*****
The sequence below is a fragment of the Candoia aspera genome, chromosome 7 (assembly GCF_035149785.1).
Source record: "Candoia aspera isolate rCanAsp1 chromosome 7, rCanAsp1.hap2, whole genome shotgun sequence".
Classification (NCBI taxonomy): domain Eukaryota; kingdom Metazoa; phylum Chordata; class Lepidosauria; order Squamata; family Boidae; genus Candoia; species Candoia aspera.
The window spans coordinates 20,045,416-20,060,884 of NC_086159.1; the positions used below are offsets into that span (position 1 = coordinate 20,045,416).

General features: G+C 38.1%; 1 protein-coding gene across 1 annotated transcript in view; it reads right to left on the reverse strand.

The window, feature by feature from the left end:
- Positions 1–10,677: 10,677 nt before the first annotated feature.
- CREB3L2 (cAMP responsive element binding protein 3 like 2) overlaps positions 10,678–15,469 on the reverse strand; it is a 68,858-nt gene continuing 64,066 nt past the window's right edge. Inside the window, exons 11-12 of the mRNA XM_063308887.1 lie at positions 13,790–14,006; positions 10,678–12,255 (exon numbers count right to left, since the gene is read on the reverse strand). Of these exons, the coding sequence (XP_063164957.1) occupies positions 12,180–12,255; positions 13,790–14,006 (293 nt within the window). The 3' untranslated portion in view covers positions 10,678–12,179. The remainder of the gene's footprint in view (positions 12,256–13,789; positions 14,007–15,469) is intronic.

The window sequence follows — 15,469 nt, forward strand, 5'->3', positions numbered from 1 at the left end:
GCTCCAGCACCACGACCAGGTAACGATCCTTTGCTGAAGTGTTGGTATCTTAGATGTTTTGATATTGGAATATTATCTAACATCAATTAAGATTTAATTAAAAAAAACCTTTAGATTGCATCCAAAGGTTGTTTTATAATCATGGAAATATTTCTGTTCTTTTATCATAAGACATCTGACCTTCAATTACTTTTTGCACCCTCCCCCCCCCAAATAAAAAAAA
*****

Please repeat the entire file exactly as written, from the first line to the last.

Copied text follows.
The sequence below is a fragment of the Candoia aspera genome, chromosome 7 (assembly GCF_035149785.1).
Source record: "Candoia aspera isolate rCanAsp1 chromosome 7, rCanAsp1.hap2, whole genome shotgun sequence".
Classification (NCBI taxonomy): domain Eukaryota; kingdom Metazoa; phylum Chordata; class Lepidosauria; order Squamata; family Boidae; genus Candoia; species Candoia aspera.
The window spans coordinates 20,045,416-20,060,884 of NC_086159.1; the positions used below are offsets into that span (position 1 = coordinate 20,045,416).

General features: G+C 38.1%; 1 protein-coding gene across 1 annotated transcript in view; it reads right to left on the reverse strand.

The window, feature by feature from the left end:
- Positions 1–10,677: 10,677 nt before the first annotated feature.
- CREB3L2 (cAMP responsive element binding protein 3 like 2) overlaps positions 10,678–15,469 on the reverse strand; it is a 68,858-nt gene continuing 64,066 nt past the window's right edge. Inside the window, exons 11-12 of the mRNA XM_063308887.1 lie at positions 13,790–14,006; positions 10,678–12,255 (exon numbers count right to left, since the gene is read on the reverse strand). Of these exons, the coding sequence (XP_063164957.1) occupies positions 12,180–12,255; positions 13,790–14,006 (293 nt within the window). The 3' untranslated portion in view covers positions 10,678–12,179. The remainder of the gene's footprint in view (positions 12,256–13,789; positions 14,007–15,469) is intronic.

The window sequence follows — 15,469 nt, forward strand, 5'->3', positions numbered from 1 at the left end:
GCTCCAGCACCACGACCAGGTAACGATCCTTTGCTGAAGTGTTGGTATCTTAGATGTTTTGATATTGGAATATTATCTAACATCAATTAAGATTTAATTAAAAAAAACCTTTAGATTGCATCCAAAGGTTGTTTTATAATCATGGAAATATTTCTGTTCTTTTATCATAAGACATCTGACCTTCAATTACTTTTTGCACCCTCCCCCCCCCAAATAAAAAAAA